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In an email, Hunsicker declined to say how many of Caastle’s customers have decided to extend their pilots. But she noted that on average, 50% of the subscribers for the rental services that Caastle manages are new to the brand. “Most importantly, we are seeing that subscription-rental is comfortably profitable in year one and yields a 20%+ fully-loaded operating margin for each brand at scale,” she added.
But even for brands that have figured out how to do rental profitably, it takes constant work to maintain a high quality of service.
“If you think about it — rental is just 100% returns,” said Donny Salazar, CEO of fulfillment startup MasonHub. “If I’ve got an item that is on that I’ve rented and you need the item in two weeks, how do you build a system that will allow you to allocate that unit of inventory that you need, even though I physically have it, right? That is a super complex inventory allocation model that requires a lot, a lot of engineering.”
Urban Outfitter Inc.’s Nuuly, for example, had to build its own warehouse and fulfillment center in Philadelphia equipped with laundry and dry cleaning services, its own custom cloud-based inventory and warehouse management services, and hire data scientists to develop a proprietary recommendation engine in order to get its rental system off the ground.
And if rental services can’t get clothes to customers in time, it can prove disastrous. In September, Rent the Runway had to stop temporarily accepting orders after there were “unforeseen issues” with a software upgrade to its New Jersey warehouse, CEO Jennifer Hyman said in an email to customers at the time.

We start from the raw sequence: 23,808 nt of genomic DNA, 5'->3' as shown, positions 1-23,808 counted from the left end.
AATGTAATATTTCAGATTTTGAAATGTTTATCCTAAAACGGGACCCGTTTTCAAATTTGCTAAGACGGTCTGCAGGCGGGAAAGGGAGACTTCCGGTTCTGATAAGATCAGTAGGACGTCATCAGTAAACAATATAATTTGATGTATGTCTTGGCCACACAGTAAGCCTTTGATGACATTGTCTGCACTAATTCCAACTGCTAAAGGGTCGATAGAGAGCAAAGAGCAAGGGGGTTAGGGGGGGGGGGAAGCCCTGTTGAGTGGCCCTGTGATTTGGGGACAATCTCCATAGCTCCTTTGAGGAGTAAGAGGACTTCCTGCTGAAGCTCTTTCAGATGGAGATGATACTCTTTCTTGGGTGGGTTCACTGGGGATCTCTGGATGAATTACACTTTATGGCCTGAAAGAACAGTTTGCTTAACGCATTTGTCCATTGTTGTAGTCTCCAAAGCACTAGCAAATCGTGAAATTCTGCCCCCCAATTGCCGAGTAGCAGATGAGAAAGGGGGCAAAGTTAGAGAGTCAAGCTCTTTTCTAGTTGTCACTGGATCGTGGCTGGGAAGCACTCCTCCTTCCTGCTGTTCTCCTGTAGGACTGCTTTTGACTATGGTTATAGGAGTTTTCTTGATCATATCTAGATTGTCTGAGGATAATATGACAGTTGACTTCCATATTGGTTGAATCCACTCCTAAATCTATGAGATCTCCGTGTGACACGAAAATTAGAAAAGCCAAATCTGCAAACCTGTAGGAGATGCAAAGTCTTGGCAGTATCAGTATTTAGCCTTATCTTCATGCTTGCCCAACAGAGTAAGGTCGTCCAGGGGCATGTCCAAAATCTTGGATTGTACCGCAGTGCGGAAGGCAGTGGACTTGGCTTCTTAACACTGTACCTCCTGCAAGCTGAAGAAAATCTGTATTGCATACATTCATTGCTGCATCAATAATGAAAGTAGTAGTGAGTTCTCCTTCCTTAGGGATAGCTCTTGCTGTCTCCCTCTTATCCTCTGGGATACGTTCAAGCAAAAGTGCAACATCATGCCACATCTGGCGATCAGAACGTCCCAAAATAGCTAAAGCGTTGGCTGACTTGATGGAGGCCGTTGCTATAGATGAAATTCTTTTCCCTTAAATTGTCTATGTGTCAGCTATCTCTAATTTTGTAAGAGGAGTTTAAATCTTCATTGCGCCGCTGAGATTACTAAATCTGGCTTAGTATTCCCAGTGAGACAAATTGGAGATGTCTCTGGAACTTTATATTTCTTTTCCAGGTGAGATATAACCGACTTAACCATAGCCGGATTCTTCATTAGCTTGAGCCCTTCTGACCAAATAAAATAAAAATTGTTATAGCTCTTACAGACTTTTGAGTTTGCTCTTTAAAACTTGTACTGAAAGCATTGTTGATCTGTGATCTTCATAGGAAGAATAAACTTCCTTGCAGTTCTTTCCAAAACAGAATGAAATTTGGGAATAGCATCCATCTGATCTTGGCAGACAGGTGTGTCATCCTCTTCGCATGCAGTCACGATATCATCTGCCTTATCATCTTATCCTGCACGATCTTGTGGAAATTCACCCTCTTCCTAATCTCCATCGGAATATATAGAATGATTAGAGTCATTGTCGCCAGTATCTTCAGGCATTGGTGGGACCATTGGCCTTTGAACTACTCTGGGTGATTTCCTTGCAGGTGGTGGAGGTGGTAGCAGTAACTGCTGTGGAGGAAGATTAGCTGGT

The incident is recent enough that it’s unclear yet just how much it will affect Rent the Runway’s business long term. Second Measure, a firm that analyzes anonymized credit card data, provided Modern Retail with data on Rent the Runway’s customer and sales growth following the September warehouse incident that indicated growth had slowed.
Specifically, Second Measure reported that Rent the Runway’s sales and total number of customers were just 1% higher in October than they were in September. But, by November, Rent the Runway 6% more customers than it did in October, and sales were 7% higher. (Rent the Runway declined to provide a comment on Second Measure’s findings).
Adding physical locations for customers to return items can lessen some of the logistics burden. This is something that Rent the Runway has started to do, by partnering with Nordstorm to allow customers to return Rent the Runway items in select Nordstrom stores. And, it could make rental especially more cost-effective for retailers who already have an existing fleet of brick-and-mortar stores.
Still there are many things out of a brand’s control that could prevent them from getting an order to a customer in time. From a carrier failing to meet delivery times or a software glitch like the one Rent the Runway experienced, it’s hard for a brand to prepare for every possible scenario.
“If an existing retailer is trying to go into rental, I think it’s going to be a tough technology and logistical challenge,” Salazar said. “But if you started your business as a rental, I think you have an advantage.”